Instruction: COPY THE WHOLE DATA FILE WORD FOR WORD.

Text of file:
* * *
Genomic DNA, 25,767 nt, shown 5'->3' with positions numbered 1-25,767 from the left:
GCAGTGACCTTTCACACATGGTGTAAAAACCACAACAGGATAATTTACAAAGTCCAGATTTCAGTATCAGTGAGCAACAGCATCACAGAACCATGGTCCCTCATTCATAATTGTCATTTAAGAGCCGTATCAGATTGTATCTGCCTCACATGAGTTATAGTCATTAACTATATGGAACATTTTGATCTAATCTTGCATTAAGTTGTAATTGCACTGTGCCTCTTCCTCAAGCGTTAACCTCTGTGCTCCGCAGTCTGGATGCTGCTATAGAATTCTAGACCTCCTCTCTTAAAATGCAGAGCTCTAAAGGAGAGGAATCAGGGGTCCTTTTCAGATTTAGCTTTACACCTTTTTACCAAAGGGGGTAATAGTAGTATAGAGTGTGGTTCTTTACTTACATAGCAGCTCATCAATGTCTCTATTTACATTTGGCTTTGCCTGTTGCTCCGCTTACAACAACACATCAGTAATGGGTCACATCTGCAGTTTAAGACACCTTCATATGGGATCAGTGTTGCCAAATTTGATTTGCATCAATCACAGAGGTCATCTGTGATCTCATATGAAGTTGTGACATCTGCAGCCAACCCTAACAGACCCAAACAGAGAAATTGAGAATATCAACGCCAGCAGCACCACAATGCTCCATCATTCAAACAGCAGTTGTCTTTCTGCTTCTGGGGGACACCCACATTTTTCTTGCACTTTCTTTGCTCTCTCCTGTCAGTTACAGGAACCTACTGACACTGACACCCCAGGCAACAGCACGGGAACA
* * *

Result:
Genomic DNA, 25,767 nt, shown 5'->3' with positions numbered 1-25,767 from the left:
GCAGTGACCTTTCACACATGGTGTAAAAACCACAACAGGATAATTTACAAAGTCCAGATTTCAGTATCAGTGAGCAACAGCATCACAGAACCATGGTCCCTCATTCATAATTGTCATTTAAGAGCCGTATCAGATTGTATCTGCCTCACATGAGTTATAGTCATTAACTATATGGAACATTTTGATCTAATCTTGCATTAAGTTGTAATTGCACTGTGCCTCTTCCTCAAGCGTTAACCTCTGTGCTCCGCAGTCTGGATGCTGCTATAGAATTCTAGACCTCCTCTCTTAAAATGCAGAGCTCTAAAGGAGAGGAATCAGGGGTCCTTTTCAGATTTAGCTTTACACCTTTTTACCAAAGGGGGTAATAGTAGTATAGAGTGTGGTTCTTTACTTACATAGCAGCTCATCAATGTCTCTATTTACATTTGGCTTTGCCTGTTGCTCCGCTTACAACAACACATCAGTAATGGGTCACATCTGCAGTTTAAGACACCTTCATATGGGATCAGTGTTGCCAAATTTGATTTGCATCAATCACAGAGGTCATCTGTGATCTCATATGAAGTTGTGACATCTGCAGCCAACCCTAACAGACCCAAACAGAGAAATTGAGAATATCAACGCCAGCAGCACCACAATGCTCCATCATTCAAACAGCAGTTGTCTTTCTGCTTCTGGGGGACACCCACATTTTTCTTGCACTTTCTTTGCTCTCTCCTGTCAGTTACAGGAACCTACTGACACTGACACCCCAGGCAACAGCACGGGAACA